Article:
Dr. Stanley Goldstein - Author and Psychologist

A Psychologist's Thoughts on Clinical Practice, Behavior, and Life

Treating Anorexia

August 17, 2017

Tags: anorexia

A major difficulty in treating anorexia is the person's resistance to treatment for, despite their life-threatening medical symptoms, they tend to deny any difficulty apart from not being thin enough. When this is achieved, they believe that all of their life issues will be resolved.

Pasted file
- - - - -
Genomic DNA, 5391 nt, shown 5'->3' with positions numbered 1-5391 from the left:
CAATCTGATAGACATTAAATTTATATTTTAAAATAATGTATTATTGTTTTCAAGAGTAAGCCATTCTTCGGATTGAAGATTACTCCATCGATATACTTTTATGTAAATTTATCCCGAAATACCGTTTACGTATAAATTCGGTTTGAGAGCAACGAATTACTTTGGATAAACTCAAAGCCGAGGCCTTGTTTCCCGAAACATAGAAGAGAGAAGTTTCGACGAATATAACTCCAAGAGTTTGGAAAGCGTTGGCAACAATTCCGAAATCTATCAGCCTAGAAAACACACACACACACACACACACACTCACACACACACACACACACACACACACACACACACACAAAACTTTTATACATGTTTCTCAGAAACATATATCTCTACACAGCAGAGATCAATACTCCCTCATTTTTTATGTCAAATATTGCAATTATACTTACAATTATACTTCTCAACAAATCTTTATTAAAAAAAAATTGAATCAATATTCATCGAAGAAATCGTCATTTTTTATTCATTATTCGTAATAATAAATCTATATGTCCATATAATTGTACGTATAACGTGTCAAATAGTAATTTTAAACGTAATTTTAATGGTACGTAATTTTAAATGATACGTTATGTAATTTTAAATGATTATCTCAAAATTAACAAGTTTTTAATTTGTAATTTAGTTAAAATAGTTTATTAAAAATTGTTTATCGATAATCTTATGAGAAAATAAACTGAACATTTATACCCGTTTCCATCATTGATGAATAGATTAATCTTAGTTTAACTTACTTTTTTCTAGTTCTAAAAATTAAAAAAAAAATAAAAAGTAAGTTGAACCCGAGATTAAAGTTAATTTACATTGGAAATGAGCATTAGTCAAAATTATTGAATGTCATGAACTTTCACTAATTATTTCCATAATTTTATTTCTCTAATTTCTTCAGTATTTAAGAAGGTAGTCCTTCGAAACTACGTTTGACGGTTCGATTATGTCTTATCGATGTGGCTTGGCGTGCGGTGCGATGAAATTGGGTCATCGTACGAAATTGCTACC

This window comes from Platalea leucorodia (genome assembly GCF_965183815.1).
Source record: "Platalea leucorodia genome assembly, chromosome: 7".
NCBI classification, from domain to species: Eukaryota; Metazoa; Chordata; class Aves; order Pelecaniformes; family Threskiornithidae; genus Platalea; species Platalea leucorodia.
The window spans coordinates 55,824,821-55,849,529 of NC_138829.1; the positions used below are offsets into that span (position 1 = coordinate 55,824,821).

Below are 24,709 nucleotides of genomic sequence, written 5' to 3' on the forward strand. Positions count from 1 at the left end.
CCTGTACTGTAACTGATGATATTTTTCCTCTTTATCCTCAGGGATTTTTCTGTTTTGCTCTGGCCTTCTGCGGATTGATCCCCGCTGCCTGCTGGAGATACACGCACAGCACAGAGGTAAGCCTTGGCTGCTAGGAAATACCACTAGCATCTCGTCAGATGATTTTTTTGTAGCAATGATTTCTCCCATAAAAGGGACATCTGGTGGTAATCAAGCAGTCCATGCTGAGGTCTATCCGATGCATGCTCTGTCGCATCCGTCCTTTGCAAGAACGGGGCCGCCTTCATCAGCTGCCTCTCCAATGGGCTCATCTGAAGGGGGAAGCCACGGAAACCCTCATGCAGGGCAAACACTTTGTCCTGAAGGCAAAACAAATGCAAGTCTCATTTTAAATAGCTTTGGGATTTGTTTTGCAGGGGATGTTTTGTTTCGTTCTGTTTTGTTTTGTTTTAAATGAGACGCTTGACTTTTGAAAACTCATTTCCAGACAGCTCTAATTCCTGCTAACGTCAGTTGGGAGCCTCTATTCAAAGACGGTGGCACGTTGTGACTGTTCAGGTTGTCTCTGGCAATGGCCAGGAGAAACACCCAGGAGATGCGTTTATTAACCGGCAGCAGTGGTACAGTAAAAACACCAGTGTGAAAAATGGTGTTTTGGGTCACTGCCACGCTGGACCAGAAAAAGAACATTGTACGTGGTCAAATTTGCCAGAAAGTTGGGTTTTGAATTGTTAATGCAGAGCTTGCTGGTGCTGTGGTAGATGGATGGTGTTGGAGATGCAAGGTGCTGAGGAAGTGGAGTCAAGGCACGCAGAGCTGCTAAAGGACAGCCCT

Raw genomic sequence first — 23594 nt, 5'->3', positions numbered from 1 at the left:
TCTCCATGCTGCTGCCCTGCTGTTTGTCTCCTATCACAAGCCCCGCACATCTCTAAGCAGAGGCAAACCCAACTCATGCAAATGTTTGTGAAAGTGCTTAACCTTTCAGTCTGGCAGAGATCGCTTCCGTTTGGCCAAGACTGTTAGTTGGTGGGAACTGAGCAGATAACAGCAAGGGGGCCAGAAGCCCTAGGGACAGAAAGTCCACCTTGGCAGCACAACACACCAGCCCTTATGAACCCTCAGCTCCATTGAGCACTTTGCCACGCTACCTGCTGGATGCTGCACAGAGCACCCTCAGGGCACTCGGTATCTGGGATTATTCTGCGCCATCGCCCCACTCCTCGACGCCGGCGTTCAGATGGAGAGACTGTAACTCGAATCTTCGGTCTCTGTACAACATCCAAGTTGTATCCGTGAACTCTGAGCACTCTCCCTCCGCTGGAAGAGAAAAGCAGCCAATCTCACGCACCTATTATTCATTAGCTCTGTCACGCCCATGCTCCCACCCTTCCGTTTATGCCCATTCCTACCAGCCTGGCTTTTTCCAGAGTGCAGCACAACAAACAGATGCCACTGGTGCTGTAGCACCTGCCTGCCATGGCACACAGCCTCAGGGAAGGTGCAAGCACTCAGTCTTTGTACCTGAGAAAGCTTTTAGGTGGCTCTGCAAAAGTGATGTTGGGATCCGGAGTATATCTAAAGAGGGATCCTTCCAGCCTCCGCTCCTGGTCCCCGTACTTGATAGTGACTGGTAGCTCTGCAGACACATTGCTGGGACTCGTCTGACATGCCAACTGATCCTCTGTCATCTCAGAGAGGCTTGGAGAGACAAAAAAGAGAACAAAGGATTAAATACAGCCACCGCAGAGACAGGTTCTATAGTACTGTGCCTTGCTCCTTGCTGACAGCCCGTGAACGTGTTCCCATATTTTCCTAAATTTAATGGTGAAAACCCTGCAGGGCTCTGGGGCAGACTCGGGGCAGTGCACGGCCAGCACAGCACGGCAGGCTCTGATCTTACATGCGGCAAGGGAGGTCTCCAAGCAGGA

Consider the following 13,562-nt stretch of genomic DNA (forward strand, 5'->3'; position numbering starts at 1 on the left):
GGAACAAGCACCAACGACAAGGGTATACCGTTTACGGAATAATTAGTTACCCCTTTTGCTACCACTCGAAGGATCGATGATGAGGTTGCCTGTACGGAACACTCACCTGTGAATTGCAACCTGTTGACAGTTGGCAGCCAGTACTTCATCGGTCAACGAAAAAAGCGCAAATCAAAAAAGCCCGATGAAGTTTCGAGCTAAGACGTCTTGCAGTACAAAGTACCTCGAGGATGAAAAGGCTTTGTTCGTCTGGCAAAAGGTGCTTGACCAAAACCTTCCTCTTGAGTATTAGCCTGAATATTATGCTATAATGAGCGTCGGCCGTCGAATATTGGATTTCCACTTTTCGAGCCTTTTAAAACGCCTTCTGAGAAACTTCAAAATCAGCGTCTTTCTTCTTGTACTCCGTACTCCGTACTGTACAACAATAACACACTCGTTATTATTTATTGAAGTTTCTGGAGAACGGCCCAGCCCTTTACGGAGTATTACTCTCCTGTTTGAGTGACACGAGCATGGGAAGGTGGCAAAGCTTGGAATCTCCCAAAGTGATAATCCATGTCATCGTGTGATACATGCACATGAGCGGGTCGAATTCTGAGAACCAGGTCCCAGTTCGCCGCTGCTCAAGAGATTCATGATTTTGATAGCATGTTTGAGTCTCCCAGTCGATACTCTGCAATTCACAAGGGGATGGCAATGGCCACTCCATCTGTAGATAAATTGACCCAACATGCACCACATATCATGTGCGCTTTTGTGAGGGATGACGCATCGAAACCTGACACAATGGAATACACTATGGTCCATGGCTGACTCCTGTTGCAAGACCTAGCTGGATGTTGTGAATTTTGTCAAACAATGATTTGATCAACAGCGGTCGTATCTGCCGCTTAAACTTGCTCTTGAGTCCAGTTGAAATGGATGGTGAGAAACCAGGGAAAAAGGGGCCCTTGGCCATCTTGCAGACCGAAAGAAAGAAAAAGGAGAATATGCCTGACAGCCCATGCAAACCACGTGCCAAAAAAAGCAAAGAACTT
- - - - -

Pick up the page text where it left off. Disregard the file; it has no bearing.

These individuals tend to be unable to remember past important events; incapable of psychological insight; and tending to think concretely and be out of touch with their physical and emotional experiences. Their major interests are their food intake and weight.
Anorexia is particularly likely to arise during adolescence when the sense of who one is, the "sense of self," is being organized. Some adolescents try to accomplish this by becoming grounded in their body through activity and exercise, attempting to feel whole and cohesive in this way.